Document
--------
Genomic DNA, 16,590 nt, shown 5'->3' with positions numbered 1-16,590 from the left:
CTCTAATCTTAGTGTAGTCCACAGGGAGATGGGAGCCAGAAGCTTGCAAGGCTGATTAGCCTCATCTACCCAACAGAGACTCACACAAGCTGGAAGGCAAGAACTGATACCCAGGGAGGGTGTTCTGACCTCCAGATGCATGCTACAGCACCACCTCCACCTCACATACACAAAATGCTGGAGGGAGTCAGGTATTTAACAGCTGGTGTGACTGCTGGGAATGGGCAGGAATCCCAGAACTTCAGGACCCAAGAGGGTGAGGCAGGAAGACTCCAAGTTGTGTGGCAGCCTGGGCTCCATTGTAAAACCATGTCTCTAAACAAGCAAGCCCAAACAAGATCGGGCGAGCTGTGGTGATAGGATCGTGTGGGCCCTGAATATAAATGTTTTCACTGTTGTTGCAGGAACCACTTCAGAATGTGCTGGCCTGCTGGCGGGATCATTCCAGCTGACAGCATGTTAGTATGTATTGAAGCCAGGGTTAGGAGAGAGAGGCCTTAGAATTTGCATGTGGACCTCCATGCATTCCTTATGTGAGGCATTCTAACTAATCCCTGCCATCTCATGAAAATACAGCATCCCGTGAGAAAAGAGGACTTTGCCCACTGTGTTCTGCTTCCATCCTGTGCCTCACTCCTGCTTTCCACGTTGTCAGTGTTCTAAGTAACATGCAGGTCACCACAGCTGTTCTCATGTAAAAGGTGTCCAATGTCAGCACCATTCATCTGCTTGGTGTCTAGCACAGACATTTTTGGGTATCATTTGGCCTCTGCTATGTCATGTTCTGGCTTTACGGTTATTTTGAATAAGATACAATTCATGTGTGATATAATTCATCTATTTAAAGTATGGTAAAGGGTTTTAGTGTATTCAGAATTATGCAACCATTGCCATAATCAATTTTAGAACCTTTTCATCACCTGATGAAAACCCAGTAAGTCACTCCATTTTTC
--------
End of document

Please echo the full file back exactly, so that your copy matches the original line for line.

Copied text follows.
Genomic DNA, 16,590 nt, shown 5'->3' with positions numbered 1-16,590 from the left:
CTCTAATCTTAGTGTAGTCCACAGGGAGATGGGAGCCAGAAGCTTGCAAGGCTGATTAGCCTCATCTACCCAACAGAGACTCACACAAGCTGGAAGGCAAGAACTGATACCCAGGGAGGGTGTTCTGACCTCCAGATGCATGCTACAGCACCACCTCCACCTCACATACACAAAATGCTGGAGGGAGTCAGGTATTTAACAGCTGGTGTGACTGCTGGGAATGGGCAGGAATCCCAGAACTTCAGGACCCAAGAGGGTGAGGCAGGAAGACTCCAAGTTGTGTGGCAGCCTGGGCTCCATTGTAAAACCATGTCTCTAAACAAGCAAGCCCAAACAAGATCGGGCGAGCTGTGGTGATAGGATCGTGTGGGCCCTGAATATAAATGTTTTCACTGTTGTTGCAGGAACCACTTCAGAATGTGCTGGCCTGCTGGCGGGATCATTCCAGCTGACAGCATGTTAGTATGTATTGAAGCCAGGGTTAGGAGAGAGAGGCCTTAGAATTTGCATGTGGACCTCCATGCATTCCTTATGTGAGGCATTCTAACTAATCCCTGCCATCTCATGAAAATACAGCATCCCGTGAGAAAAGAGGACTTTGCCCACTGTGTTCTGCTTCCATCCTGTGCCTCACTCCTGCTTTCCACGTTGTCAGTGTTCTAAGTAACATGCAGGTCACCACAGCTGTTCTCATGTAAAAGGTGTCCAATGTCAGCACCATTCATCTGCTTGGTGTCTAGCACAGACATTTTTGGGTATCATTTGGCCTCTGCTATGTCATGTTCTGGCTTTACGGTTATTTTGAATAAGATACAATTCATGTGTGATATAATTCATCTATTTAAAGTATGGTAAAGGGTTTTAGTGTATTCAGAATTATGCAACCATTGCCATAATCAATTTTAGAACCTTTTCATCACCTGATGAAAACCCAGTAAGTCACTCCATTTTTC